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    ACLS Fellow Candacy Taylor presented her research on "The Negro Motorist Green Book" at the 2017 ACLS Annual Meeting 

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    Mellon/ACLS Public Fellow John Murphy leading a tour of his exhibit

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Andrew Zimmerman F'17, F'04

Andrew Zimmerman

Professor
History
The George Washington University
last updated: 08/26/17

ACLS Fellowship Program 2017
Professor
History
The George Washington University
Conjuring Freedom: A Global History of the Civil War

“Conjuring Freedom” highlights the decisive role played by international black and white revolutionaries in the American Civil War. Departing from common accounts centered on national elites, it shows how transnational plebeian political cultures, particularly African-American conjure and German-American communism, turned a war to preserve the Union into a revolution against slavery. Even though Union authorities depended on this revolution from below for their early military successes, particularly in the West, they also regarded it as a threat to a status quo they wished to defend. This project not only recasts how we understand the Civil War but also provides a model for writing transnational history from below.

ACLS Fellowship Program 2004
Professor Zimmerman has been designated an ACLS/Andrew W. Mellon Foundation Junior Faculty Fellow.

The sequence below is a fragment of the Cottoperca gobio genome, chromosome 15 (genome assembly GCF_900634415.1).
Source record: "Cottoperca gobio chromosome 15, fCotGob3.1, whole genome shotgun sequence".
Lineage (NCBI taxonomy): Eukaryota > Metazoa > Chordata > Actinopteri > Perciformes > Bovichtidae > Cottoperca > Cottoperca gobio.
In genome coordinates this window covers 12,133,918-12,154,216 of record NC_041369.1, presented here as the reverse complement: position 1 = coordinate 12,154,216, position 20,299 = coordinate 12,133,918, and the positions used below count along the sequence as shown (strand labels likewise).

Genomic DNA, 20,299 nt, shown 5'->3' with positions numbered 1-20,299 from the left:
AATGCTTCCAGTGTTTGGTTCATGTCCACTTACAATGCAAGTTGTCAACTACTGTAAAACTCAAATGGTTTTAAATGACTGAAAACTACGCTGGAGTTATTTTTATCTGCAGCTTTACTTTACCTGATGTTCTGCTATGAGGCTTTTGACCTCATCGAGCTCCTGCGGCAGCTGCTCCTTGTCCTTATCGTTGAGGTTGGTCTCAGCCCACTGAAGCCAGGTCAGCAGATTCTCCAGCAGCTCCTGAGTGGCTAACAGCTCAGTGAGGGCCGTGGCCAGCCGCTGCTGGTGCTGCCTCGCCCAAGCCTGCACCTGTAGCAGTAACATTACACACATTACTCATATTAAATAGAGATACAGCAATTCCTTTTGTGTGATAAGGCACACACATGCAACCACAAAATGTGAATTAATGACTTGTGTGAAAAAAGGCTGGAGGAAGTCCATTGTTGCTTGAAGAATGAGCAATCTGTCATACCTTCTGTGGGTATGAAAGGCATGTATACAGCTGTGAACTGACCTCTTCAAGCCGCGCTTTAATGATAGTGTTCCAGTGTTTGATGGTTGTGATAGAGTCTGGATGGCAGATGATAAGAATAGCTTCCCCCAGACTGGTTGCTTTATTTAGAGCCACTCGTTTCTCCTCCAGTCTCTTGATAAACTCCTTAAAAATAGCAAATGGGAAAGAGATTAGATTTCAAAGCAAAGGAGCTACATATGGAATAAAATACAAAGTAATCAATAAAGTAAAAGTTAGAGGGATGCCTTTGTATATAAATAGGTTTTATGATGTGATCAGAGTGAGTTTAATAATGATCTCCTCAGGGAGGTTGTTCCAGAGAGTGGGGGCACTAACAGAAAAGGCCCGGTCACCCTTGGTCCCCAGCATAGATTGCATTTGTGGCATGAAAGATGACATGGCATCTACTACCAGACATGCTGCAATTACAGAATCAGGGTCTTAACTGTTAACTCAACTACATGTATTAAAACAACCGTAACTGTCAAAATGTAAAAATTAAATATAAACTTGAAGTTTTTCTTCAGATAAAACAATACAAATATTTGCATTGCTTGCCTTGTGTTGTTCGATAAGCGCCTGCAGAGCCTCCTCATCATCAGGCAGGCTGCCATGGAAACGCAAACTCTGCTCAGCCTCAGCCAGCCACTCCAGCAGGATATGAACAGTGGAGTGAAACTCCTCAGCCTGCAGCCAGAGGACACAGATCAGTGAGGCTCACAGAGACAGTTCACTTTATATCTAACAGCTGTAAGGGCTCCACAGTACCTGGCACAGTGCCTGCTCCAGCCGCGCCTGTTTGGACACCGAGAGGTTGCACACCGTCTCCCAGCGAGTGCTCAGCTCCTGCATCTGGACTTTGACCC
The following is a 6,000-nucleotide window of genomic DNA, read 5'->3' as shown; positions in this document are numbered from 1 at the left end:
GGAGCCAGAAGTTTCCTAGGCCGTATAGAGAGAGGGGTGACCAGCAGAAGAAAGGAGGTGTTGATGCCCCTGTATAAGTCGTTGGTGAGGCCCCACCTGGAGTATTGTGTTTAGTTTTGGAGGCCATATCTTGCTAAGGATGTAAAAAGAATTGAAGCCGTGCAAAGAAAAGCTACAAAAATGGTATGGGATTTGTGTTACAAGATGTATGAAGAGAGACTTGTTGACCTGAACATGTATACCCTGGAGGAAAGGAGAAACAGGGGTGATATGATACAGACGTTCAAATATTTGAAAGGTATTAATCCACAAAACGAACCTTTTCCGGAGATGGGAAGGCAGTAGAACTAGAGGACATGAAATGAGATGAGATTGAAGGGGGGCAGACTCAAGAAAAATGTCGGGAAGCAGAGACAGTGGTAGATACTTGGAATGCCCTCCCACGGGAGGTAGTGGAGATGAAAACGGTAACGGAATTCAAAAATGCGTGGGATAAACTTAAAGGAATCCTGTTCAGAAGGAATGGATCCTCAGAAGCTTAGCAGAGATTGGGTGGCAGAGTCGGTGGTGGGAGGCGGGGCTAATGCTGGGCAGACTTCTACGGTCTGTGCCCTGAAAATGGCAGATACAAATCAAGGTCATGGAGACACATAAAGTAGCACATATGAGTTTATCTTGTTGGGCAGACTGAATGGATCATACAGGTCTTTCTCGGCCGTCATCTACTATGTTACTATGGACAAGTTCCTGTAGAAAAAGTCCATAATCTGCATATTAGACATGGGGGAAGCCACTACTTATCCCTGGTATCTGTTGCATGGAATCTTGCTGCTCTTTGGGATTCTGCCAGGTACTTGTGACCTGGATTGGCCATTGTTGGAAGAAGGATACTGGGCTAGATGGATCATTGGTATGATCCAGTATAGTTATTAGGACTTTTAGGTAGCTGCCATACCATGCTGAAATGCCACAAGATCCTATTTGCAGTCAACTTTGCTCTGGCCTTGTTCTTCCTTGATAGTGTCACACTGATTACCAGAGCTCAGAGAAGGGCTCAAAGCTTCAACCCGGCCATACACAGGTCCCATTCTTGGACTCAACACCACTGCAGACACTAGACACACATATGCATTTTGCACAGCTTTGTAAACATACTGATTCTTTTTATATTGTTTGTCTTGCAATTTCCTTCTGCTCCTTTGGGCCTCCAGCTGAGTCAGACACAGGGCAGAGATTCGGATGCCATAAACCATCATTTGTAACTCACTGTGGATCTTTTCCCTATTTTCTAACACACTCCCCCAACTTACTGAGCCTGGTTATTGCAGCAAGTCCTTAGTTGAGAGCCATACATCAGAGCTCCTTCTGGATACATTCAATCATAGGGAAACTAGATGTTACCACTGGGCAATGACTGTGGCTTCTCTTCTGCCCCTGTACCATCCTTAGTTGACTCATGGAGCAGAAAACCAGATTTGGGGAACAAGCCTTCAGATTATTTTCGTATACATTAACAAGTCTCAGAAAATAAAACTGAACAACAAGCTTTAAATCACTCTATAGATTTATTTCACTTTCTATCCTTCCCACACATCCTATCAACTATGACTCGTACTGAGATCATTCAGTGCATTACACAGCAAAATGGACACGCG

Assistant Professor
History
The George Washington University
The Tuskegee Expedition to German Togo: Transatlantic Social Science and the Globalization of the New South

This project uses an expedition sent by the Tuskegee Institute to German Togo to argue that German and American social scientists, educators, and colonial officials cooperated to spread to Africa the New South ideology of the "Negro" as a means of understanding and controlling African labor. Making Africans like American "Negroes" would, it was hoped, bring African cotton production to American levels. Thus what appear as peculiarly American or German ideas of race, social science, and social policy were in fact worked out in transatlantic collaboration in colonial Africa. The history of Tuskegee in Togo further suggests that the global impact of social science and social policy occurs as much through the failures as through the successes of policy goals and ideological assumptions.